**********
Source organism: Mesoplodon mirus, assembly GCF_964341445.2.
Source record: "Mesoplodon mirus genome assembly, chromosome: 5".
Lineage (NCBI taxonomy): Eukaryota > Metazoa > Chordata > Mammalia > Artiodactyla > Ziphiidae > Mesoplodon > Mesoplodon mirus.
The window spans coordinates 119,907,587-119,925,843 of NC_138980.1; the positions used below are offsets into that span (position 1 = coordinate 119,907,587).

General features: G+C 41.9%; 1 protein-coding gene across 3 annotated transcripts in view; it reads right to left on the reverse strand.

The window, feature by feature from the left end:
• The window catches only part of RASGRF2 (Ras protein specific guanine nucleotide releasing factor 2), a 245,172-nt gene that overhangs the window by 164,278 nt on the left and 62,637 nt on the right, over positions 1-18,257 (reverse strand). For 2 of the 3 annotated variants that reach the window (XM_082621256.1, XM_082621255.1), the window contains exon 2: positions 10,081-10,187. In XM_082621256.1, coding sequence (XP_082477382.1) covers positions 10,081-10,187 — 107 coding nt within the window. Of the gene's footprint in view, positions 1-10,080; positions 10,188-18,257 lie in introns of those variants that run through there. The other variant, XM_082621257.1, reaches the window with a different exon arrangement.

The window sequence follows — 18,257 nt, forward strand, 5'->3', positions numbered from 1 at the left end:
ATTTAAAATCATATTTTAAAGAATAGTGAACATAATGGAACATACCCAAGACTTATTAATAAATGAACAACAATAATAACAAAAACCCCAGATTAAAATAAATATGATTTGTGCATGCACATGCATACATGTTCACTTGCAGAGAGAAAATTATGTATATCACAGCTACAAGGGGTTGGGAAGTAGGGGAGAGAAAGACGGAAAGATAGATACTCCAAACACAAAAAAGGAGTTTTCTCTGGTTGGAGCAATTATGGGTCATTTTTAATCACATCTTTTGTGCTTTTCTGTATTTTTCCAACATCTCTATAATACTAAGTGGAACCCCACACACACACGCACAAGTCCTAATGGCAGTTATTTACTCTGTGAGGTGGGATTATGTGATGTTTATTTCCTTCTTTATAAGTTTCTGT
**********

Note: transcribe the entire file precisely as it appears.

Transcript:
Source organism: Mesoplodon mirus, assembly GCF_964341445.2.
Source record: "Mesoplodon mirus genome assembly, chromosome: 5".
Lineage (NCBI taxonomy): Eukaryota > Metazoa > Chordata > Mammalia > Artiodactyla > Ziphiidae > Mesoplodon > Mesoplodon mirus.
The window spans coordinates 119,907,587-119,925,843 of NC_138980.1; the positions used below are offsets into that span (position 1 = coordinate 119,907,587).

General features: G+C 41.9%; 1 protein-coding gene across 3 annotated transcripts in view; it reads right to left on the reverse strand.

The window, feature by feature from the left end:
• The window catches only part of RASGRF2 (Ras protein specific guanine nucleotide releasing factor 2), a 245,172-nt gene that overhangs the window by 164,278 nt on the left and 62,637 nt on the right, over positions 1-18,257 (reverse strand). For 2 of the 3 annotated variants that reach the window (XM_082621256.1, XM_082621255.1), the window contains exon 2: positions 10,081-10,187. In XM_082621256.1, coding sequence (XP_082477382.1) covers positions 10,081-10,187 — 107 coding nt within the window. Of the gene's footprint in view, positions 1-10,080; positions 10,188-18,257 lie in introns of those variants that run through there. The other variant, XM_082621257.1, reaches the window with a different exon arrangement.

The window sequence follows — 18,257 nt, forward strand, 5'->3', positions numbered from 1 at the left end:
ATTTAAAATCATATTTTAAAGAATAGTGAACATAATGGAACATACCCAAGACTTATTAATAAATGAACAACAATAATAACAAAAACCCCAGATTAAAATAAATATGATTTGTGCATGCACATGCATACATGTTCACTTGCAGAGAGAAAATTATGTATATCACAGCTACAAGGGGTTGGGAAGTAGGGGAGAGAAAGACGGAAAGATAGATACTCCAAACACAAAAAAGGAGTTTTCTCTGGTTGGAGCAATTATGGGTCATTTTTAATCACATCTTTTGTGCTTTTCTGTATTTTTCCAACATCTCTATAATACTAAGTGGAACCCCACACACACACGCACAAGTCCTAATGGCAGTTATTTACTCTGTGAGGTGGGATTATGTGATGTTTATTTCCTTCTTTATAAGTTTCTGT